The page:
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CROP AND RAINFALL REPORT: Temperatures, and rainfall, are below normal

The Crop and Rainfall Report runs each week during the growing season. Information is submitted by La Salle County Farm Bureau members. 

1. Doug Stockley, Earlville — Corn is approaching the “milk” stage of growth. Final yield depends on the number of kernels that develop and the final size or weight of the kernels.

Soybeans are just about at the “full pod” stage with at least one of the pods three-fourths of an inch on one of the four uppermost nodes. Field activities in our area consist mostly of aerial application of pesticide on field corn and sweet corn. Rainfall for the reporting week was one-half of an inch.

2. Barry Beetz, Mendota — No rain this week. We have finished detasseling and rolled right into destroying male rows. This should keep us busy for the next few weeks. We also are mowing roads and preparing equipment for harvest.

3. David Myer, Marseilles — Where are the dog days of August? We can be thankful we are enjoying below-normal temperatures, considering that we are not receiving any August rain. I did receive 0.25 inches of rain this past week with a few stray showers which passed by. Soil moisture still seems good but August rains fill bean pods.

The corn looks very good as it's working on kernel fill. Those dark green fields do look great but I'm sure each field has some spots not as good.

The beans still are blossoming and starting to set pods which leads to pod fill, but the plants still are growing taller. Many soybean fields have or will be receiving aerial or ground spraying of fungicide and an insecticide application hopefully resulting in healthier plants leading to better yields.

Many yield estimates floating around the Chicago Board of Trade, but the USDA reports seem to overrule most private reports while we wait for the annual Pro Farmer crop tour later this month.

The third cutting hay is just around the corner and looks very good.

Let's all be alert next week as those big yellow school buses start the 2017-18 school year without knowing if and when the state of Illinois will provide its share of the funding.

4. Bill Gray, Tonica/Lostant — For this past week I received 0.2 inches of rain. The corn crop condition in my area varies some, depending on where the recent rains have hit and the soil type of the farm. Right now I see no immediate concerns with the corn crop that I need to deal with; the rest is up to Mother Nature.

Soybean plants are getting taller and are setting more pods and still blooming. They have a long way to go before we get an idea of how the crop will be. Insect pressure is minimal, but I continue to watch for outbreaks. I have one field showing chemical damage from a dicamba product that a neighbor used. His beans were resistant and mine were not. It will be interesting to see how this turns out.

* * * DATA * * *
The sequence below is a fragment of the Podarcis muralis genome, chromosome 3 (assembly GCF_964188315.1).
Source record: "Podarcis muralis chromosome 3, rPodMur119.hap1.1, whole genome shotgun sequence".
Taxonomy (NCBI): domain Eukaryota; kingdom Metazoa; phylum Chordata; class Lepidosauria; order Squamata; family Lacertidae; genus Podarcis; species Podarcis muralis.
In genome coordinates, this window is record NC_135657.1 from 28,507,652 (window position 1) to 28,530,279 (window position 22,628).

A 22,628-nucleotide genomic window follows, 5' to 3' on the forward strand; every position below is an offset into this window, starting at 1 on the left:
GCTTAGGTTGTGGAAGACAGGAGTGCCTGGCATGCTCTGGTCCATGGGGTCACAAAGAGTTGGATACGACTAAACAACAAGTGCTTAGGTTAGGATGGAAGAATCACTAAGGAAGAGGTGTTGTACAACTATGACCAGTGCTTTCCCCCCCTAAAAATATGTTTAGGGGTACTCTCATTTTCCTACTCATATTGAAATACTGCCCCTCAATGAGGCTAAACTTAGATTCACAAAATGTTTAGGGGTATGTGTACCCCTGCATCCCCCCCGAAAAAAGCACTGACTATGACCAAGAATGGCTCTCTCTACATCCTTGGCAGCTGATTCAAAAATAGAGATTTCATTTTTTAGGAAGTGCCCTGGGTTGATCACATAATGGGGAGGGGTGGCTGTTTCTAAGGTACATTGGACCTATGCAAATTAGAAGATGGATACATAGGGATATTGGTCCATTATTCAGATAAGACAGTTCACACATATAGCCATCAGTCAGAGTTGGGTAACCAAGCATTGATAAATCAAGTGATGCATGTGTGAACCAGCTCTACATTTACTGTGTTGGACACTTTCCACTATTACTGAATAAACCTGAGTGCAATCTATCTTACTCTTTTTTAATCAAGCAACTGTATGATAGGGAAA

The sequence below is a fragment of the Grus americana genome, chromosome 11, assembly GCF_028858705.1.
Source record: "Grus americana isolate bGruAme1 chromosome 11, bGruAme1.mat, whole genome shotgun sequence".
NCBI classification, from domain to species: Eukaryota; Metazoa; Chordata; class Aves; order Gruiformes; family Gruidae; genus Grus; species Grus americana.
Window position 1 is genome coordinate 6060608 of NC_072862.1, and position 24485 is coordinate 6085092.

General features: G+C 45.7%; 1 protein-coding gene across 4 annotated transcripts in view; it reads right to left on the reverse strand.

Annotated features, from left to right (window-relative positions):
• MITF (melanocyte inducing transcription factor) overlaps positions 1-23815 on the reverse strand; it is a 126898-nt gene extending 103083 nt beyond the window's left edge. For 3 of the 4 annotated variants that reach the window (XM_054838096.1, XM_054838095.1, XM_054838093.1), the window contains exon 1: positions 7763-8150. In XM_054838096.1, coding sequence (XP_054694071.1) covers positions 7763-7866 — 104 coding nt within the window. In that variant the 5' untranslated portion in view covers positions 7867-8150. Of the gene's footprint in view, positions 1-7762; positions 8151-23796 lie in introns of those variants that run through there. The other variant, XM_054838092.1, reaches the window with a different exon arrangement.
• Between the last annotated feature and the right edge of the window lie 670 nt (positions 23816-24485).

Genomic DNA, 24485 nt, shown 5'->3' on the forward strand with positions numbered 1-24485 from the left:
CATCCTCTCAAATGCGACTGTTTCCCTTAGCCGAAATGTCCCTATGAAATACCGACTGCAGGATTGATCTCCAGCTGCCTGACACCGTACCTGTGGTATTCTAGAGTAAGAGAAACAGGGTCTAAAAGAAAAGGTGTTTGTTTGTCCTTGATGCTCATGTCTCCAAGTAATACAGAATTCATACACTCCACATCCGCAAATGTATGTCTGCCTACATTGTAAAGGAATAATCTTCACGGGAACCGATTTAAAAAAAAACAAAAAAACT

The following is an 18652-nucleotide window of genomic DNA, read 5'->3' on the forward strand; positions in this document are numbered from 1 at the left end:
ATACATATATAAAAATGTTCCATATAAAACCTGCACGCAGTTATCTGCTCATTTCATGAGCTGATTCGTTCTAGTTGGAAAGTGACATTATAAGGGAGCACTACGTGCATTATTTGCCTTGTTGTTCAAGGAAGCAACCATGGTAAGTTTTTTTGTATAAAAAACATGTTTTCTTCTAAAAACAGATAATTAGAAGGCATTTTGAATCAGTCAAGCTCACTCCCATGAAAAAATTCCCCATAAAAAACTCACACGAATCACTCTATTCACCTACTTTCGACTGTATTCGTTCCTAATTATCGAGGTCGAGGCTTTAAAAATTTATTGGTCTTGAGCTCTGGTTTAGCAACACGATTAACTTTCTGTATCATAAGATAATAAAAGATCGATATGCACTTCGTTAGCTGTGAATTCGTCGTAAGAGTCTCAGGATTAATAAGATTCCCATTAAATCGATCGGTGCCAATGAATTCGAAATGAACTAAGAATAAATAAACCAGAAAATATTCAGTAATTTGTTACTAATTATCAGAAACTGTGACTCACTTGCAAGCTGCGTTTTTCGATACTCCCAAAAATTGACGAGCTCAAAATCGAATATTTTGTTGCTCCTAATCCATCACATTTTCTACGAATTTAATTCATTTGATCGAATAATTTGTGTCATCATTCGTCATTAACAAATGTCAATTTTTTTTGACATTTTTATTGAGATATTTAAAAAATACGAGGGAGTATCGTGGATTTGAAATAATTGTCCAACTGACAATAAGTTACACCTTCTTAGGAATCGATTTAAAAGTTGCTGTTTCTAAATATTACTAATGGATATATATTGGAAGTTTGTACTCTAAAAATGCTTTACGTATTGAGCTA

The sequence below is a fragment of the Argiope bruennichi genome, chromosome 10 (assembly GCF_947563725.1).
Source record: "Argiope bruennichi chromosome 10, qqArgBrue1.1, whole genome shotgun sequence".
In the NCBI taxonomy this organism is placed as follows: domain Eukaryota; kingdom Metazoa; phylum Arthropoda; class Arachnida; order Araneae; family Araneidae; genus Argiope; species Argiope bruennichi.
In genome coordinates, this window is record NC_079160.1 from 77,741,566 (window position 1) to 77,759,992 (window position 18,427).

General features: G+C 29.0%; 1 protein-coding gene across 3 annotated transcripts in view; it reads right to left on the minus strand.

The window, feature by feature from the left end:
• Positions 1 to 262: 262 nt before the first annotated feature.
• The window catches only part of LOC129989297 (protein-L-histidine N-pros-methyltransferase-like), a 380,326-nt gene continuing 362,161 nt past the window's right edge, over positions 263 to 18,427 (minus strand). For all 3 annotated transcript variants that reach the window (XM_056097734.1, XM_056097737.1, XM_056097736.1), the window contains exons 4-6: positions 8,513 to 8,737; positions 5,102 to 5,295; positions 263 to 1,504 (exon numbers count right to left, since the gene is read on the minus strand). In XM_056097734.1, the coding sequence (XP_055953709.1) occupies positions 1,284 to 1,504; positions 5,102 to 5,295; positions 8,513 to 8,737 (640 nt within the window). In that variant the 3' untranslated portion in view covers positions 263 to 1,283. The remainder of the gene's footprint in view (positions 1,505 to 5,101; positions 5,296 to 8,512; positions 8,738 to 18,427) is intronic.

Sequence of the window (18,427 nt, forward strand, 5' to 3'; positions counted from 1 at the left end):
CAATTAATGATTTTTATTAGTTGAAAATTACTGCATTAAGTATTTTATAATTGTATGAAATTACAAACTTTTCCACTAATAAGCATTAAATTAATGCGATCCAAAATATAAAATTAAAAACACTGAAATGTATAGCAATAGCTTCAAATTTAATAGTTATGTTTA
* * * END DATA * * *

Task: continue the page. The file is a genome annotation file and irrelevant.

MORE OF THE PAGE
I’ve been mowing roadside ditches and getting some other items checked off my "to do" list around the farm. Have a good week and be safe.

5. Ken Bernard, Grand Ridge — A dry week to report, with no rain. Crops are still looking OK; it would be good to get another 1 inch in the next week but does not look like any in the forecast.
Bean spraying has all done but there still are weeds in fields; some are getting walked as we did 20 years ago. Third crop hay got baled without any rain on it, which always is a good thing.
The Illinois State Fair is going on now, so summer is winding down. Temperatures have been very bearable, but I would imagine when school starts it will get hot again. Well, that is all for now. Have a fine week.
6. Geoffrey Janssen, Rutland — I had 0.7 inches of rain, which came in a very quick downpour.
I also received some wind yet fortunately with no crop damage. We had a few limbs come down, but the system passed through pretty quickly.
There was a little bit of hail to report at the same time, but the hail was fairly small and did not do any crop damage. We really don’t need hail at this time of the year. It seems as if everybody is getting things ready for fall, the application of fungicide has slowed down, and I haven’t see any planes flying as we have been in the past.
A few Japanese beetles are in the beans, and a few still hanging around in the corn. We are watching those and the beans, so hopefully they will stay in check. Kids are getting ready for school, mowing ditches and trying to keep the yard mowed. Yet there still is grain to be moved as people are starting to get their bins cleaned out for fall.
 

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